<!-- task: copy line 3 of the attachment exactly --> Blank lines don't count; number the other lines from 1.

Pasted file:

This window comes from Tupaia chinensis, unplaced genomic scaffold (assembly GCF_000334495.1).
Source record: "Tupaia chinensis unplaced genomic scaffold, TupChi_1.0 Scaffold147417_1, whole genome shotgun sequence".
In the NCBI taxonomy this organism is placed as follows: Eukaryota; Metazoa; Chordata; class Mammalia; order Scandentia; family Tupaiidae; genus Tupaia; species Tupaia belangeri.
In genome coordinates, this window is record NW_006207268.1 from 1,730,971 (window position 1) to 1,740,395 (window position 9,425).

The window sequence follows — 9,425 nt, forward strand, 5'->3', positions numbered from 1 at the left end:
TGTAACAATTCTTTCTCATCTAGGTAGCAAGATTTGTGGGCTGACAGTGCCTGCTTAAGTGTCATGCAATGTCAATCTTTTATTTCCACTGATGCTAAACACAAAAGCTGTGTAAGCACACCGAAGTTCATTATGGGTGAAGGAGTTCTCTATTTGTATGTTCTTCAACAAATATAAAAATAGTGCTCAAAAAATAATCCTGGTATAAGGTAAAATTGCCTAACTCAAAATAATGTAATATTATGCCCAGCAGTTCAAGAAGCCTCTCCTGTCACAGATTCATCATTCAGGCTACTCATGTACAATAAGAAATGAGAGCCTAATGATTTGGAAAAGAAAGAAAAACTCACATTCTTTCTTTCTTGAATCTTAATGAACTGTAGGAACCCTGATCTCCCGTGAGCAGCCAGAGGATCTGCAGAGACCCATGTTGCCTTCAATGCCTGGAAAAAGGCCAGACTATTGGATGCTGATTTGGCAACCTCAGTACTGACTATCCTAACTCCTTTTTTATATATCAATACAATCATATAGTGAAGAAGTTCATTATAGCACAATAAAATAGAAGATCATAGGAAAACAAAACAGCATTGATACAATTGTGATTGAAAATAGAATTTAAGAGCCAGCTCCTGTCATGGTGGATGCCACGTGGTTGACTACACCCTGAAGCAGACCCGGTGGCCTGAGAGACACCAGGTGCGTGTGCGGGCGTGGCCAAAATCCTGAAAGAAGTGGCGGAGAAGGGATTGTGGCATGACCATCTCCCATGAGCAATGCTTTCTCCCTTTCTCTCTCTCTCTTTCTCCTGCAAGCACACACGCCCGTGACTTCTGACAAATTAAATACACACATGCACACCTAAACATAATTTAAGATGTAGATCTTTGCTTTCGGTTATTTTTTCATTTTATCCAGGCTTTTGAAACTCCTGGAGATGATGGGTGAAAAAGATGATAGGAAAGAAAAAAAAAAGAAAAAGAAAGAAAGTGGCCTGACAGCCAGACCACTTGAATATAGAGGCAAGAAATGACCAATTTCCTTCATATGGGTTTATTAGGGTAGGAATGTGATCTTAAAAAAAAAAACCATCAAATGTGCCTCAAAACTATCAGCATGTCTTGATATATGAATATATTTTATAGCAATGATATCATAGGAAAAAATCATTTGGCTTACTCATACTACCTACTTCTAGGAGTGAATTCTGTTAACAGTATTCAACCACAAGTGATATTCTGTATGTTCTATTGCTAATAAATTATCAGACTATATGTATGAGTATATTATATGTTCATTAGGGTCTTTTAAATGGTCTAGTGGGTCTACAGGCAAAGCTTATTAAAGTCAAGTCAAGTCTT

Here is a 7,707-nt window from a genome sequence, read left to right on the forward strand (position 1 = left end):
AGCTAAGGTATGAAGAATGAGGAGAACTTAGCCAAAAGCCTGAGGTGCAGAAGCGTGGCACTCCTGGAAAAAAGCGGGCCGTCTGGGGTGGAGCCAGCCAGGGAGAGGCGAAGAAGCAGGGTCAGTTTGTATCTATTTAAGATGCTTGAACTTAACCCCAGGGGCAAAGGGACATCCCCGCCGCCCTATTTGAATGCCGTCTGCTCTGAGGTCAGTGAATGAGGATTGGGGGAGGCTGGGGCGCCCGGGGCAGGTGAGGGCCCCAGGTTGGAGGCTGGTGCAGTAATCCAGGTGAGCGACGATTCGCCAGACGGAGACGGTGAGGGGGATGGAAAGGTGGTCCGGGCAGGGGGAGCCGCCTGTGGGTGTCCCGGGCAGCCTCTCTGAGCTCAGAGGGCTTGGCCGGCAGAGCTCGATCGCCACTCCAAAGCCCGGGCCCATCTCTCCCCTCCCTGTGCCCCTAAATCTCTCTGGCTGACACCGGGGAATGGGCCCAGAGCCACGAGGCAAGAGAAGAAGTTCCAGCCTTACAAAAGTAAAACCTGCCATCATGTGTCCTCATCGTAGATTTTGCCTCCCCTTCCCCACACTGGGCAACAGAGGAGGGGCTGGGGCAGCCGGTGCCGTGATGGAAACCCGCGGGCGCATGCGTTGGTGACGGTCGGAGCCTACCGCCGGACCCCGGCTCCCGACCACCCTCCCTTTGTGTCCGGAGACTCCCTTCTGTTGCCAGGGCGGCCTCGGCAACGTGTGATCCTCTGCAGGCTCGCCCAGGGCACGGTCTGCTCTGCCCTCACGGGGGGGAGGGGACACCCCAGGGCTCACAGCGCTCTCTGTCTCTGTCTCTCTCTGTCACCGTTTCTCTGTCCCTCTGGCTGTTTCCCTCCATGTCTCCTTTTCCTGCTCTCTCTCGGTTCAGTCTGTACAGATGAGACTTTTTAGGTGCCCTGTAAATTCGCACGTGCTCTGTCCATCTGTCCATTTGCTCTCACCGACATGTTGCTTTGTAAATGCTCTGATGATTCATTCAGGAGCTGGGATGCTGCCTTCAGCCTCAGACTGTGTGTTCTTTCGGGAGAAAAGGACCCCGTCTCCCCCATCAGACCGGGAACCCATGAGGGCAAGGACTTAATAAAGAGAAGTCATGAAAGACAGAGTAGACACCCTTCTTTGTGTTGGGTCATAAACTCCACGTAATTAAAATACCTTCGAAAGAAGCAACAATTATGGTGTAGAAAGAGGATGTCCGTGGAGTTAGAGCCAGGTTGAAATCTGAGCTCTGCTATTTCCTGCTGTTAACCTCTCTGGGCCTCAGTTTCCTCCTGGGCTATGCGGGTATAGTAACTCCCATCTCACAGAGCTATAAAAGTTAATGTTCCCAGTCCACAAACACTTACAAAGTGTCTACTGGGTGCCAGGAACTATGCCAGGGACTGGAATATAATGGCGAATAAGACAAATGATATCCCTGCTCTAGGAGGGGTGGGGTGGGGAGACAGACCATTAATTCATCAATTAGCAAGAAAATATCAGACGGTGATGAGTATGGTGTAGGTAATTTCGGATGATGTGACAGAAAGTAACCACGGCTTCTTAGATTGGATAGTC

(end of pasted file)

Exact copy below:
In the NCBI taxonomy this organism is placed as follows: Eukaryota; Metazoa; Chordata; class Mammalia; order Scandentia; family Tupaiidae; genus Tupaia; species Tupaia belangeri.